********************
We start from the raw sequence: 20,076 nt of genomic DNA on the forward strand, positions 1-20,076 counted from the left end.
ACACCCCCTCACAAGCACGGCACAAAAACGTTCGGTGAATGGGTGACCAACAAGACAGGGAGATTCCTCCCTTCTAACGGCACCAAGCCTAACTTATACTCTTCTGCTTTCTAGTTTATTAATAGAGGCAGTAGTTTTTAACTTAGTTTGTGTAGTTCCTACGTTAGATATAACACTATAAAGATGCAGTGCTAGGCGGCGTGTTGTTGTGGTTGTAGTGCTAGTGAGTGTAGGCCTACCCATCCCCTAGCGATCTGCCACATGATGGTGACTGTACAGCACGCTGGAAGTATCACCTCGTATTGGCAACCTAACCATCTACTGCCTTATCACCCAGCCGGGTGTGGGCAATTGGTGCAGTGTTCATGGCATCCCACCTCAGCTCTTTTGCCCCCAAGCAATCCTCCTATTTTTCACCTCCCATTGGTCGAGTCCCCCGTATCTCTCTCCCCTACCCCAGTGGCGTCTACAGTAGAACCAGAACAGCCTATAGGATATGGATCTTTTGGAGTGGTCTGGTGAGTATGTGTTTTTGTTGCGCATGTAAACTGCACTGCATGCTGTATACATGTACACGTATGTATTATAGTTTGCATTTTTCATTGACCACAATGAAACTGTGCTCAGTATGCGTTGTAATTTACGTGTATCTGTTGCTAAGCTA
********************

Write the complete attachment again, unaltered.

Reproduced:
We start from the raw sequence: 20,076 nt of genomic DNA on the forward strand, positions 1-20,076 counted from the left end.
ACACCCCCTCACAAGCACGGCACAAAAACGTTCGGTGAATGGGTGACCAACAAGACAGGGAGATTCCTCCCTTCTAACGGCACCAAGCCTAACTTATACTCTTCTGCTTTCTAGTTTATTAATAGAGGCAGTAGTTTTTAACTTAGTTTGTGTAGTTCCTACGTTAGATATAACACTATAAAGATGCAGTGCTAGGCGGCGTGTTGTTGTGGTTGTAGTGCTAGTGAGTGTAGGCCTACCCATCCCCTAGCGATCTGCCACATGATGGTGACTGTACAGCACGCTGGAAGTATCACCTCGTATTGGCAACCTAACCATCTACTGCCTTATCACCCAGCCGGGTGTGGGCAATTGGTGCAGTGTTCATGGCATCCCACCTCAGCTCTTTTGCCCCCAAGCAATCCTCCTATTTTTCACCTCCCATTGGTCGAGTCCCCCGTATCTCTCTCCCCTACCCCAGTGGCGTCTACAGTAGAACCAGAACAGCCTATAGGATATGGATCTTTTGGAGTGGTCTGGTGAGTATGTGTTTTTGTTGCGCATGTAAACTGCACTGCATGCTGTATACATGTACACGTATGTATTATAGTTTGCATTTTTCATTGACCACAATGAAACTGTGCTCAGTATGCGTTGTAATTTACGTGTATCTGTTGCTAAGCTA